He was faithful to this creed, and regularly, he'd ask his senior staff to read "What The Guardian stands for": the newspaper's famous mission statement. He'd not give you an editorial position if he thought you had never read this statement! He was a man of many means and investments, but The Guardian was the centre piece of his passion. He encouraged us to be fearless in our writings because according to him, he did not owe anybody a penny, he was not looking for government contracts, and he was not beholden to anyone. He kept a spartan life style, and stayed away from aso ebi, owambe parties, the glitterati and the fashionista, and any form of ostentation. And because he didn't have to look behind his own shoulders, reporters and editors working at The Guardian could do their job with great confidence and independence.

    Mr Ibru did not interfere in the recruitment of staff; he did not dictate what stories or editorials should be published; and because he did not dictate to us, a Guardian editor till tomorrow would readily take offence if any outsider tries to dictate how a material should be treated. "Even Mr Ibru who owns this place will not do that!", is a common refrain on the lips of editors trying to get meddlesome interlopers off their backs. And jokingly among ourselves we would add: "No be so?", one of Mr Ibru's pet phrases.

    A man of great faith, he always referred to God and divine Grace. He reminded his staff at every turn, that money belongs to God. He told us we were all working for ourselves, not for him, and that we were very lucky indeed! He had set up the newspaper, he would add, as a public trust to serve the Nigerian people, and to provide opportunities for brilliant persons to realize their potentials to the fullest. The Guardian is perhaps the only newspaper with the best assurance of job security. Management restructuring was rather rare, in 28 years, the newspaper has had only three Managing Directors and four Editors.  It is curious, however, that over time, many of the staff took Mr. Ibru's spirituality for granted. Believing that the company indeed belonged to them, some staff  got carried away. They wanted to dictate how much they should be paid. They monitored the company cash flow as if it belonged to them personally and collectively and if the Chairman, or members of his family enjoyed any privilege, they wanted the same for themselves!

       On those occasions when the Publisher asserted his rights as owner, a lot of resentment and bitterness erupted. Did he not tell us that this is God's company and that we could work here until our walking stick fails us? Yes, we know we are working in "the Lord's vineyard", but even "missionaries" would love to inherit a part of the estate. Such staff soon lost their walking sticks before they got a chance to use it!  In fact, a few years ago, Mr Ibru sacked everybody, paid all entitlements and shut down the newspaper for about two months. The same aggrieved staff went to beg him to reopen the company. Always, there were happy endings. Many who left the company in a huff usually returned to ask for fresh appointments at The Guardian and Mr. Ibru always graciously took them back, without any trace of bitterness.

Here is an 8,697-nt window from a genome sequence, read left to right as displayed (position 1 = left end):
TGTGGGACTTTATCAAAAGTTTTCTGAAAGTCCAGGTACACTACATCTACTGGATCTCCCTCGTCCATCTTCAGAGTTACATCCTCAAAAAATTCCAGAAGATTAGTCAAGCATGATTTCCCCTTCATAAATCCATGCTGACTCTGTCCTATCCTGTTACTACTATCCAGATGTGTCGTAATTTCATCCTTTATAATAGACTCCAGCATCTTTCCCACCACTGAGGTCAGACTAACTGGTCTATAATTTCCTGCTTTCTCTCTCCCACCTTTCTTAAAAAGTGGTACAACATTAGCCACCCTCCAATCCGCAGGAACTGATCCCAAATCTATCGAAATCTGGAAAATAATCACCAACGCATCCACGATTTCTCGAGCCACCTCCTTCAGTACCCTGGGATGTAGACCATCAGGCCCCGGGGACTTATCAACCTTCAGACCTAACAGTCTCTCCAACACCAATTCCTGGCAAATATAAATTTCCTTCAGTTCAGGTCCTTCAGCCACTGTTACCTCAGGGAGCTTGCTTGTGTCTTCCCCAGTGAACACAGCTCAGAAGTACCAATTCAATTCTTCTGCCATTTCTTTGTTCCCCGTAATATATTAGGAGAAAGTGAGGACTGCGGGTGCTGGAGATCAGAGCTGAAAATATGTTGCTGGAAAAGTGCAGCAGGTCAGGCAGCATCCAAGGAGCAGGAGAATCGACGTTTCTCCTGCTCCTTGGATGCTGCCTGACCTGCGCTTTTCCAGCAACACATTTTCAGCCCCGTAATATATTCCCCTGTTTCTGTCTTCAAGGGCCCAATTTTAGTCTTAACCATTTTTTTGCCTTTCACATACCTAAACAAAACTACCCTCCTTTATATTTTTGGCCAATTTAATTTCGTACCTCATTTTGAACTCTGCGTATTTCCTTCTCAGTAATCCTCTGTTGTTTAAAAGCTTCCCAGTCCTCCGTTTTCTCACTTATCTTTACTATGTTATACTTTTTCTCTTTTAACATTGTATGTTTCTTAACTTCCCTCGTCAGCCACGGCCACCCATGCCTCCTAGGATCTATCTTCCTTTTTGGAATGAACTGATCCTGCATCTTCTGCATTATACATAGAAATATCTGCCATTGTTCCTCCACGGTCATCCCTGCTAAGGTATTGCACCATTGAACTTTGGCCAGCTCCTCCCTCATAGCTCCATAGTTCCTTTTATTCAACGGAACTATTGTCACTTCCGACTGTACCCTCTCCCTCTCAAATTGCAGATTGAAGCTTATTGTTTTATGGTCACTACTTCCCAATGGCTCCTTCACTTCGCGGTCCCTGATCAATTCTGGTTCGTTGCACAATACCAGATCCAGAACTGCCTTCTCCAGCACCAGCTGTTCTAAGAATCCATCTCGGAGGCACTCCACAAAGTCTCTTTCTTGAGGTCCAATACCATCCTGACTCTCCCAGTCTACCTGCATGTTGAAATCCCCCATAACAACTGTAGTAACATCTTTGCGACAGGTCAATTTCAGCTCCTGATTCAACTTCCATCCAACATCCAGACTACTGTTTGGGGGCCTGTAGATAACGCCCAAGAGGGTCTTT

His contributions to Nigeria's newspaper industry are outstanding. When The Guardian arrived on the newsstands in 1983, it transformed the image of the newspaper business in the country, with its robust and detailed analysis of issues, intellectual character, innovative page planning and the sassiness of its team. The Guardian style and tradition, now a subject of enlightened scholarly interrogation, would occupy for all times, a special chapter in the history of Nigerian journalism, and the credit for that, belongs mainly to Alex Ibru.Â

     He provided the ambience, the resources, and even more importantly, the strength of character and vision which sustained the organization through thick and thin. He was always quick to remark that the credit for the newspaper's success belongs to the staff ("you are the experts, my job is to help you, I am only God's vessel"); it is of course axiomatic that an organization is only as successful as its people. But beyond the people, there is the ownership-leadership factor. Mr Ibru was fiercely competitive; having his newspaper described as the best in the country, and his staff as the brightest, was all that he wanted, and in all seasons, The Guardian has always been lucky to have extremely dedicated staff. "I worked so hard in this place, I almost forgot to marry," a senior colleague once lamented. The good news is that in the end he did, and had enough presence of mind to father a brood!